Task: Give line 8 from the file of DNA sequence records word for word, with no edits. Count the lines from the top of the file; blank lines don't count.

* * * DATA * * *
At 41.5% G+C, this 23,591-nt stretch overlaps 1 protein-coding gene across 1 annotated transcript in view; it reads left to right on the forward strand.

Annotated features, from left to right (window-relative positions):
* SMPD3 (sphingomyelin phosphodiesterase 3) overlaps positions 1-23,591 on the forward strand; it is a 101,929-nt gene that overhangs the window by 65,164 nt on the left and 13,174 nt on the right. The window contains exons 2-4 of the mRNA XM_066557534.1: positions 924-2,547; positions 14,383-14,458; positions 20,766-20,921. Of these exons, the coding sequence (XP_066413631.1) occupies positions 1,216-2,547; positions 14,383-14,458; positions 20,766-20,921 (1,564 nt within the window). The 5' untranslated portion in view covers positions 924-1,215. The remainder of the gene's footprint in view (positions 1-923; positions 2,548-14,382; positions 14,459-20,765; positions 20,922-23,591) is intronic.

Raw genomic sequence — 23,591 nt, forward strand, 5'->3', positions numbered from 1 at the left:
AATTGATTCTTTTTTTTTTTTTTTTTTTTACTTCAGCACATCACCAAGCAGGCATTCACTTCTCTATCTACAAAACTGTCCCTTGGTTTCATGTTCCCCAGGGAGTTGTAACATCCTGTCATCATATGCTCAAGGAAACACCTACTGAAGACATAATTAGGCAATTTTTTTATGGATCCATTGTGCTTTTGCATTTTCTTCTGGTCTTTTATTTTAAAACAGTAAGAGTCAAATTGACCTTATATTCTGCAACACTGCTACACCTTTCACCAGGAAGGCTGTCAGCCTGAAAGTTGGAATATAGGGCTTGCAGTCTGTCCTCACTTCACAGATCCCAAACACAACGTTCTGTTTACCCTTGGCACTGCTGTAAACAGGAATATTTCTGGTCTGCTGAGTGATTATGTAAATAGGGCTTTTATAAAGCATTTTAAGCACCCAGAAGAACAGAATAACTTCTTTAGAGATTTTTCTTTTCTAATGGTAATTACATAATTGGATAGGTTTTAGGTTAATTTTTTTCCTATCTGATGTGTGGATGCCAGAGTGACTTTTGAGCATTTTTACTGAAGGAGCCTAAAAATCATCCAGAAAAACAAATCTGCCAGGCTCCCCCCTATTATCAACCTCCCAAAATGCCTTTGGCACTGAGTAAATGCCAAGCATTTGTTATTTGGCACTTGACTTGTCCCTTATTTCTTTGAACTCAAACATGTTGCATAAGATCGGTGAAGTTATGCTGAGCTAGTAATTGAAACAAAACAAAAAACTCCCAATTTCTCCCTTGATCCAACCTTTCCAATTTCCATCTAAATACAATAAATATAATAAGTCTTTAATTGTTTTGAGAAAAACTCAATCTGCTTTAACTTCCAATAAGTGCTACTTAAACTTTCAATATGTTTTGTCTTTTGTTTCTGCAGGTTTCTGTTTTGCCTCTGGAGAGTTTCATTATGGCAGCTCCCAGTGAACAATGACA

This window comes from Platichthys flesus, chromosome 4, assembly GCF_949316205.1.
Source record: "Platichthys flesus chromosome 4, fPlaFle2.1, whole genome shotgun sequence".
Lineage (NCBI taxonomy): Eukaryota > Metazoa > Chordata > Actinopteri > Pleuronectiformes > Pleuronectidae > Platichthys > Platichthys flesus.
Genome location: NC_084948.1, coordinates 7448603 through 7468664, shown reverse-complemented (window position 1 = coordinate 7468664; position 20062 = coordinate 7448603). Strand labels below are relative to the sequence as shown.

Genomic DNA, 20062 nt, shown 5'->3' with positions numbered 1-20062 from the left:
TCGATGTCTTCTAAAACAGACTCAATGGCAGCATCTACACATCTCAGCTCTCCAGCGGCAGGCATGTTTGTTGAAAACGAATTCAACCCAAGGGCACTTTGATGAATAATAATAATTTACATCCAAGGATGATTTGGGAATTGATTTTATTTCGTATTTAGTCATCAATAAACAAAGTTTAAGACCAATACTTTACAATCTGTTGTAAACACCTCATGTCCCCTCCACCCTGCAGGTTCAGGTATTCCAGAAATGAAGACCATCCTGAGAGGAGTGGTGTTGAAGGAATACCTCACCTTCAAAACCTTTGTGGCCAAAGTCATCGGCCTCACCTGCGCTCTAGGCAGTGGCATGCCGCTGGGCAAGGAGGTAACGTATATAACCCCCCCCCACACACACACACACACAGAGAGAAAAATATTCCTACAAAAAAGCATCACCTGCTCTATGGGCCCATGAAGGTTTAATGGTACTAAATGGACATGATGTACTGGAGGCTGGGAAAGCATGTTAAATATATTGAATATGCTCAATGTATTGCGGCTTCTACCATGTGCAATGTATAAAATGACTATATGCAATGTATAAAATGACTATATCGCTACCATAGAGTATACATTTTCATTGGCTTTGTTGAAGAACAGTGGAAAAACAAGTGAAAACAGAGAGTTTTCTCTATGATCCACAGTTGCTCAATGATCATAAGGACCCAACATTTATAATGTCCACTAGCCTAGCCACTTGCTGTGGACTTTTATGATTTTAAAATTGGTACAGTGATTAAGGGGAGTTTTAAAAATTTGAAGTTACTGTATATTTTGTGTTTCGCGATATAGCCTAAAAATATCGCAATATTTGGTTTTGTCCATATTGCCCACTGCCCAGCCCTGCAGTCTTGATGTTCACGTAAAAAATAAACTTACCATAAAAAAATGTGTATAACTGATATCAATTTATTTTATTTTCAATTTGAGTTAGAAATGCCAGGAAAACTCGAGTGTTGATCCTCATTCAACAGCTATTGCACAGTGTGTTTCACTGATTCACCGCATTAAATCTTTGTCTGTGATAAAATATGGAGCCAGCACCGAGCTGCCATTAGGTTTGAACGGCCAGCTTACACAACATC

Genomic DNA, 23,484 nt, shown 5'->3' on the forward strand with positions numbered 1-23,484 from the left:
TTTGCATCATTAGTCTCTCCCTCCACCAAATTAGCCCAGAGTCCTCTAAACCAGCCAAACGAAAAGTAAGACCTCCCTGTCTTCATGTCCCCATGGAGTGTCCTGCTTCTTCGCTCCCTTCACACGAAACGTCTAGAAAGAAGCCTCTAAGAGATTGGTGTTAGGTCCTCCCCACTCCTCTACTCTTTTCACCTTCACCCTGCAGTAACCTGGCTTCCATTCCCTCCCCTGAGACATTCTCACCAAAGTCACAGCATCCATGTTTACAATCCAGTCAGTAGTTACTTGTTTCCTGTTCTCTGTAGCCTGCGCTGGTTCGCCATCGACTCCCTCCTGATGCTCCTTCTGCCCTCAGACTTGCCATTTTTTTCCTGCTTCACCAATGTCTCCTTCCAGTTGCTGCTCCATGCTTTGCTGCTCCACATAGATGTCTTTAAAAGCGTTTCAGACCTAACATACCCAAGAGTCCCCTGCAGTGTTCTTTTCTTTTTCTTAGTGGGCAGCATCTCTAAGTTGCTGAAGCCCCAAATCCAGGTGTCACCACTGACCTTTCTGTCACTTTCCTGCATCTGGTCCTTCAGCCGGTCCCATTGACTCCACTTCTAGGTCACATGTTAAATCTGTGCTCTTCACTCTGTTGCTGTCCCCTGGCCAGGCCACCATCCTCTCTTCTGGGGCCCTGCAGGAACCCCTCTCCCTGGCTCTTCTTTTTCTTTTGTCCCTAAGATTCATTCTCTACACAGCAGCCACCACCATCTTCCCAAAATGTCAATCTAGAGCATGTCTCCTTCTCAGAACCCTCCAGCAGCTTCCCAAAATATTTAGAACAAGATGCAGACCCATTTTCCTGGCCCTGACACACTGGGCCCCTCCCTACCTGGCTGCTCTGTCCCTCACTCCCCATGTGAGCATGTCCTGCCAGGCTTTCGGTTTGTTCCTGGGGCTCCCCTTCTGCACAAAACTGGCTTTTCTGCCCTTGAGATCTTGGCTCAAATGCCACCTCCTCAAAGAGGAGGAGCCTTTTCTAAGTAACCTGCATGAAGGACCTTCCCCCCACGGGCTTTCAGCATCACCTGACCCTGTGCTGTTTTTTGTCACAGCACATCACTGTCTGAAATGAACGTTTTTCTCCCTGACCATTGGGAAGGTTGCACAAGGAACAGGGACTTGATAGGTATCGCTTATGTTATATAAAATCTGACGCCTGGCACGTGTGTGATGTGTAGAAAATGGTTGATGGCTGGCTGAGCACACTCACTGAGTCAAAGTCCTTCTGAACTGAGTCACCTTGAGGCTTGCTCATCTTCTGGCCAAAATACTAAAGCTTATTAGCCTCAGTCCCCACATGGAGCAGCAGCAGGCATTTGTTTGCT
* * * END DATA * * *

Lineage (NCBI taxonomy): Eukaryota > Metazoa > Chordata > Actinopteri > Pleuronectiformes > Pleuronectidae > Platichthys > Platichthys flesus.